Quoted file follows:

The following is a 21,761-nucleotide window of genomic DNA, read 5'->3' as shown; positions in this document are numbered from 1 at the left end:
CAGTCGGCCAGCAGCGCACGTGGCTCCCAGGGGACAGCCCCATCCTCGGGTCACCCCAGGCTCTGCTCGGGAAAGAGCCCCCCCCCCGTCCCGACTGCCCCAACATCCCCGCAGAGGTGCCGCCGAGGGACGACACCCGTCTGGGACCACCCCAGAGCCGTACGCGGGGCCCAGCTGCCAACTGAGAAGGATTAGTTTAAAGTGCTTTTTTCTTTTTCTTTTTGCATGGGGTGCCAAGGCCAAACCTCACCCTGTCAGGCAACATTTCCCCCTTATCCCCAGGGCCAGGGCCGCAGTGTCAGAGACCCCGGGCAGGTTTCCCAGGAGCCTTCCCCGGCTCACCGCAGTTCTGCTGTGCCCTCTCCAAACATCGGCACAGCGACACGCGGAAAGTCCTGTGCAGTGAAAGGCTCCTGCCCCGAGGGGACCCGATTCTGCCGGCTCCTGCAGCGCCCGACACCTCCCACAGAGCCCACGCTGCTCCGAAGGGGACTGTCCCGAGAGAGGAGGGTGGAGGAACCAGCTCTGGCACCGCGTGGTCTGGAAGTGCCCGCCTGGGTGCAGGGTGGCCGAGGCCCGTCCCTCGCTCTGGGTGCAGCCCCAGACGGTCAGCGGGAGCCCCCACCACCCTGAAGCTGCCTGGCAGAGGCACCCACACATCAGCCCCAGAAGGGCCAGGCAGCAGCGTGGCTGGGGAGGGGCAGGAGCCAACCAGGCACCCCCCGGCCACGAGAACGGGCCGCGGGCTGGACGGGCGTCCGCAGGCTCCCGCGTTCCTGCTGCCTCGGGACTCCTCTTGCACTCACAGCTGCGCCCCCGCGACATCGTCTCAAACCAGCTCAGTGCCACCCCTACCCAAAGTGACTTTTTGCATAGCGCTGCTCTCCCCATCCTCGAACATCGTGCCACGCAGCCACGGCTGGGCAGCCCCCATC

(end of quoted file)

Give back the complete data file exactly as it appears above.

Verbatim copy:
The following is a 21,761-nucleotide window of genomic DNA, read 5'->3' as shown; positions in this document are numbered from 1 at the left end:
CAGTCGGCCAGCAGCGCACGTGGCTCCCAGGGGACAGCCCCATCCTCGGGTCACCCCAGGCTCTGCTCGGGAAAGAGCCCCCCCCCCGTCCCGACTGCCCCAACATCCCCGCAGAGGTGCCGCCGAGGGACGACACCCGTCTGGGACCACCCCAGAGCCGTACGCGGGGCCCAGCTGCCAACTGAGAAGGATTAGTTTAAAGTGCTTTTTTCTTTTTCTTTTTGCATGGGGTGCCAAGGCCAAACCTCACCCTGTCAGGCAACATTTCCCCCTTATCCCCAGGGCCAGGGCCGCAGTGTCAGAGACCCCGGGCAGGTTTCCCAGGAGCCTTCCCCGGCTCACCGCAGTTCTGCTGTGCCCTCTCCAAACATCGGCACAGCGACACGCGGAAAGTCCTGTGCAGTGAAAGGCTCCTGCCCCGAGGGGACCCGATTCTGCCGGCTCCTGCAGCGCCCGACACCTCCCACAGAGCCCACGCTGCTCCGAAGGGGACTGTCCCGAGAGAGGAGGGTGGAGGAACCAGCTCTGGCACCGCGTGGTCTGGAAGTGCCCGCCTGGGTGCAGGGTGGCCGAGGCCCGTCCCTCGCTCTGGGTGCAGCCCCAGACGGTCAGCGGGAGCCCCCACCACCCTGAAGCTGCCTGGCAGAGGCACCCACACATCAGCCCCAGAAGGGCCAGGCAGCAGCGTGGCTGGGGAGGGGCAGGAGCCAACCAGGCACCCCCCGGCCACGAGAACGGGCCGCGGGCTGGACGGGCGTCCGCAGGCTCCCGCGTTCCTGCTGCCTCGGGACTCCTCTTGCACTCACAGCTGCGCCCCCGCGACATCGTCTCAAACCAGCTCAGTGCCACCCCTACCCAAAGTGACTTTTTGCATAGCGCTGCTCTCCCCATCCTCGAACATCGTGCCACGCAGCCACGGCTGGGCAGCCCCCATC